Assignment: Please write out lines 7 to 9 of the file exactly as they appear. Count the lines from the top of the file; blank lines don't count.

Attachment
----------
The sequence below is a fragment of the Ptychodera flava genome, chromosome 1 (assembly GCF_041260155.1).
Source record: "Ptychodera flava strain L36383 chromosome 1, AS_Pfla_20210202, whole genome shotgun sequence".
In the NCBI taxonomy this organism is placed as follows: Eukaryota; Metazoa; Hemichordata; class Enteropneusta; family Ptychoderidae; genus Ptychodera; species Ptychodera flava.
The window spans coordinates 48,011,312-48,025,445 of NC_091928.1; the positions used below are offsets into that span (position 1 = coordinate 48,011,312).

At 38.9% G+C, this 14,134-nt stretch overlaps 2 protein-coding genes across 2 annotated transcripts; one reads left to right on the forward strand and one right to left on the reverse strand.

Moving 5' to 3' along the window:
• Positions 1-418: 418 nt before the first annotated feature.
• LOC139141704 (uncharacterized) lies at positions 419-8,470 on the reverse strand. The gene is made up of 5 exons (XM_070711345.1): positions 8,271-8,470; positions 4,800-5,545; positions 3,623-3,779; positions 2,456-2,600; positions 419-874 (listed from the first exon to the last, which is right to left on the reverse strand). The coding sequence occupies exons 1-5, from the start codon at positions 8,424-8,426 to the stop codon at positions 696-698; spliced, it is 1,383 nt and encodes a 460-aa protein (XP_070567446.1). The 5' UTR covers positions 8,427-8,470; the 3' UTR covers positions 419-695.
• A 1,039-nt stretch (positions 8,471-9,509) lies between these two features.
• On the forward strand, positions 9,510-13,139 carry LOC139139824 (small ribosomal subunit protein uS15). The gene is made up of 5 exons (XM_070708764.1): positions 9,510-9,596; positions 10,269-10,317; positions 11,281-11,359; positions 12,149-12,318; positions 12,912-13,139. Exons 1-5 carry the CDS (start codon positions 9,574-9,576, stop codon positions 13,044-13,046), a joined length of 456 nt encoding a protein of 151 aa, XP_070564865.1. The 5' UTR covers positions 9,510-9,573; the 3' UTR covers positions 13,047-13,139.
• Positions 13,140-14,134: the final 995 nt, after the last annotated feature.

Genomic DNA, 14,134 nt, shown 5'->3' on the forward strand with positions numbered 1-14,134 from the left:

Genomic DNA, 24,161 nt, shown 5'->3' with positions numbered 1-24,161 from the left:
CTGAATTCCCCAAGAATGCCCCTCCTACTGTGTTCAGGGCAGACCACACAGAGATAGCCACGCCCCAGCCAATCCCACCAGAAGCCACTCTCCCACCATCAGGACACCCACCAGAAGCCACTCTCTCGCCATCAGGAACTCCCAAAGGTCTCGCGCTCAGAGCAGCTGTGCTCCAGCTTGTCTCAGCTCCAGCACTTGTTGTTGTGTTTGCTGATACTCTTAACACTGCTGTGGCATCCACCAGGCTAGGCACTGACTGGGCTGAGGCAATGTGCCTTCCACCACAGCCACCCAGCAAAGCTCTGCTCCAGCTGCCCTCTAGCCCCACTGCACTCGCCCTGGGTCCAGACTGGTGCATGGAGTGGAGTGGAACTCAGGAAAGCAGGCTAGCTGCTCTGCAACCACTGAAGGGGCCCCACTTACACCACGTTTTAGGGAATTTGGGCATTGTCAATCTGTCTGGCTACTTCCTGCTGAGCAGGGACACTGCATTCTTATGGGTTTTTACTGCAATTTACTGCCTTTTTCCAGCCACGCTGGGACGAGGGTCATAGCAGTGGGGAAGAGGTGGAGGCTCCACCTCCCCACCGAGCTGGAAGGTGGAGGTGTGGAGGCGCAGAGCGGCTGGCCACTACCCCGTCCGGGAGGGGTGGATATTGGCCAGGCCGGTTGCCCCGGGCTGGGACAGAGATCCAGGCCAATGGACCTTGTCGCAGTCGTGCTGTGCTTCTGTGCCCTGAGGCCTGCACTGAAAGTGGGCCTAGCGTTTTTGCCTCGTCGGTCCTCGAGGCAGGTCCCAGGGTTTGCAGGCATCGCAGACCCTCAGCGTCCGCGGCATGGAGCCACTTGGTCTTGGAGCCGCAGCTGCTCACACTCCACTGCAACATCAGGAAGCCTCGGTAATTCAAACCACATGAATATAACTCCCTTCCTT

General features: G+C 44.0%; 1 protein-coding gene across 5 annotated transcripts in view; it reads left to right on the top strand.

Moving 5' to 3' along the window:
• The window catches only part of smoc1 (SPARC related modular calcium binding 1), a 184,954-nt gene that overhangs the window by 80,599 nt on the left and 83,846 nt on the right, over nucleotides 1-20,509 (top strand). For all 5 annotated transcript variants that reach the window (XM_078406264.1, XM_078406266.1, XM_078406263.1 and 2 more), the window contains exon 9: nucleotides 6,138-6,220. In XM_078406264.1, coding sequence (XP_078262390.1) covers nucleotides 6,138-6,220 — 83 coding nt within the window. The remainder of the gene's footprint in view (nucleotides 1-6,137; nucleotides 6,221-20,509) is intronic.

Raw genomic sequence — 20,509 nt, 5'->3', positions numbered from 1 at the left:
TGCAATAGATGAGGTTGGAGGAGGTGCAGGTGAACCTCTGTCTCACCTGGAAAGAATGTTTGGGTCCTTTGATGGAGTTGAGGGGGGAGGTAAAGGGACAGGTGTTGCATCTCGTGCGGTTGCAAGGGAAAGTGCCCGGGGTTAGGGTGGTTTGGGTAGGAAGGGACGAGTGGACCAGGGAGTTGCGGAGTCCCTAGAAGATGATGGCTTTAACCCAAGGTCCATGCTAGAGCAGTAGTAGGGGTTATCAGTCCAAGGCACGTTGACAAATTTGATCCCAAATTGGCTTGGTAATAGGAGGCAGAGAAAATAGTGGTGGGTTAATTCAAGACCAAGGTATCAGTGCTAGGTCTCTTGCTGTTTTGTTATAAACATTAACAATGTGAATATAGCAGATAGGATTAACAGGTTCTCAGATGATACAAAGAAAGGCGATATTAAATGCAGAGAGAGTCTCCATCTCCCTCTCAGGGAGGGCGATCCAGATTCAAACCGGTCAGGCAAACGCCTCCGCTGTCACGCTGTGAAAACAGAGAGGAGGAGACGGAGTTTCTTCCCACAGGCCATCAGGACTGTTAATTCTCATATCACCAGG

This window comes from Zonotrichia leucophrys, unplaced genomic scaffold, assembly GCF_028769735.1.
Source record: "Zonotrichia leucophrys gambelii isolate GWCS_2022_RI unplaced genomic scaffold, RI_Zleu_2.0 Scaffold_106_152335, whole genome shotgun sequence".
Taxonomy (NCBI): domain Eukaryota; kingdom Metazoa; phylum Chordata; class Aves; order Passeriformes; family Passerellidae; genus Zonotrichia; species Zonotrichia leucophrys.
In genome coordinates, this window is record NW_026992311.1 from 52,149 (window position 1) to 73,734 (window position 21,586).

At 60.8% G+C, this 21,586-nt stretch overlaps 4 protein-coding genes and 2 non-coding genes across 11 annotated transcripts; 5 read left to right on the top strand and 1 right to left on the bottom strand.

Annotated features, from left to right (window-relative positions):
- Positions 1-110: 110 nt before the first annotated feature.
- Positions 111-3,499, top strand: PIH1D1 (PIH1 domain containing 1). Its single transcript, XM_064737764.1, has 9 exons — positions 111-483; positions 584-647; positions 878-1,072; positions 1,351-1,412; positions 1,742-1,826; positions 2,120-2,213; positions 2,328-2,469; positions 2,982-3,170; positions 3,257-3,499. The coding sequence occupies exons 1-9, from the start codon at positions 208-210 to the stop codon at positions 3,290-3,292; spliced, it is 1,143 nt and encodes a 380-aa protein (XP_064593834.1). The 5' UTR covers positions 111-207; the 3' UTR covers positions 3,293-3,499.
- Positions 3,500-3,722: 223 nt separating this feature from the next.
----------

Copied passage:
• Positions 1-418: 418 nt before the first annotated feature.
• LOC139141704 (uncharacterized) lies at positions 419-8,470 on the reverse strand. The gene is made up of 5 exons (XM_070711345.1): positions 8,271-8,470; positions 4,800-5,545; positions 3,623-3,779; positions 2,456-2,600; positions 419-874 (listed from the first exon to the last, which is right to left on the reverse strand). The coding sequence occupies exons 1-5, from the start codon at positions 8,424-8,426 to the stop codon at positions 696-698; spliced, it is 1,383 nt and encodes a 460-aa protein (XP_070567446.1). The 5' UTR covers positions 8,427-8,470; the 3' UTR covers positions 419-695.
• A 1,039-nt stretch (positions 8,471-9,509) lies between these two features.